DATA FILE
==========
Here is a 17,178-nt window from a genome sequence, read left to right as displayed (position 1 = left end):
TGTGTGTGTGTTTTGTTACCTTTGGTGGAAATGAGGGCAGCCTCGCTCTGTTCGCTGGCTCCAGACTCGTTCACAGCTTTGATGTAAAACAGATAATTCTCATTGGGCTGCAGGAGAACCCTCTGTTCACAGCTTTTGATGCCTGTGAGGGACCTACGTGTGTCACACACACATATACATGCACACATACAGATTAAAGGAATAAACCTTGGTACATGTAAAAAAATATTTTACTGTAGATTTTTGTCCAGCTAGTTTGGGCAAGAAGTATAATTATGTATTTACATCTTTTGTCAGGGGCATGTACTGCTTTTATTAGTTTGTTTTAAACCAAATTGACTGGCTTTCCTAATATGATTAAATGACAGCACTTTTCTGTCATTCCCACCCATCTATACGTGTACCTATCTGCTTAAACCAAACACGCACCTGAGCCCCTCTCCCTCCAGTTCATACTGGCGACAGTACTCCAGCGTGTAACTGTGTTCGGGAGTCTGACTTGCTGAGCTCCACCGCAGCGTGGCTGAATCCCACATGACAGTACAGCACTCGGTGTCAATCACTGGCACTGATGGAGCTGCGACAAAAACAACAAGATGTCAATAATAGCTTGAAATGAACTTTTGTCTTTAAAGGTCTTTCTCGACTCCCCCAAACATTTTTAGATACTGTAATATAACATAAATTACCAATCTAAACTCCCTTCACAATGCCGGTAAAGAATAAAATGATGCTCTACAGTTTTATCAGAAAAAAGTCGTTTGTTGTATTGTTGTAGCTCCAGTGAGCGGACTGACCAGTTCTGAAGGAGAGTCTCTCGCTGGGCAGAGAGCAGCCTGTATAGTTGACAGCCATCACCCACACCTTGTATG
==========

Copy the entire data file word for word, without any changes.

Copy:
Here is a 17,178-nt window from a genome sequence, read left to right as displayed (position 1 = left end):
TGTGTGTGTGTTTTGTTACCTTTGGTGGAAATGAGGGCAGCCTCGCTCTGTTCGCTGGCTCCAGACTCGTTCACAGCTTTGATGTAAAACAGATAATTCTCATTGGGCTGCAGGAGAACCCTCTGTTCACAGCTTTTGATGCCTGTGAGGGACCTACGTGTGTCACACACACATATACATGCACACATACAGATTAAAGGAATAAACCTTGGTACATGTAAAAAAATATTTTACTGTAGATTTTTGTCCAGCTAGTTTGGGCAAGAAGTATAATTATGTATTTACATCTTTTGTCAGGGGCATGTACTGCTTTTATTAGTTTGTTTTAAACCAAATTGACTGGCTTTCCTAATATGATTAAATGACAGCACTTTTCTGTCATTCCCACCCATCTATACGTGTACCTATCTGCTTAAACCAAACACGCACCTGAGCCCCTCTCCCTCCAGTTCATACTGGCGACAGTACTCCAGCGTGTAACTGTGTTCGGGAGTCTGACTTGCTGAGCTCCACCGCAGCGTGGCTGAATCCCACATGACAGTACAGCACTCGGTGTCAATCACTGGCACTGATGGAGCTGCGACAAAAACAACAAGATGTCAATAATAGCTTGAAATGAACTTTTGTCTTTAAAGGTCTTTCTCGACTCCCCCAAACATTTTTAGATACTGTAATATAACATAAATTACCAATCTAAACTCCCTTCACAATGCCGGTAAAGAATAAAATGATGCTCTACAGTTTTATCAGAAAAAAGTCGTTTGTTGTATTGTTGTAGCTCCAGTGAGCGGACTGACCAGTTCTGAAGGAGAGTCTCTCGCTGGGCAGAGAGCAGCCTGTATAGTTGACAGCCATCACCCACACCTTGTATG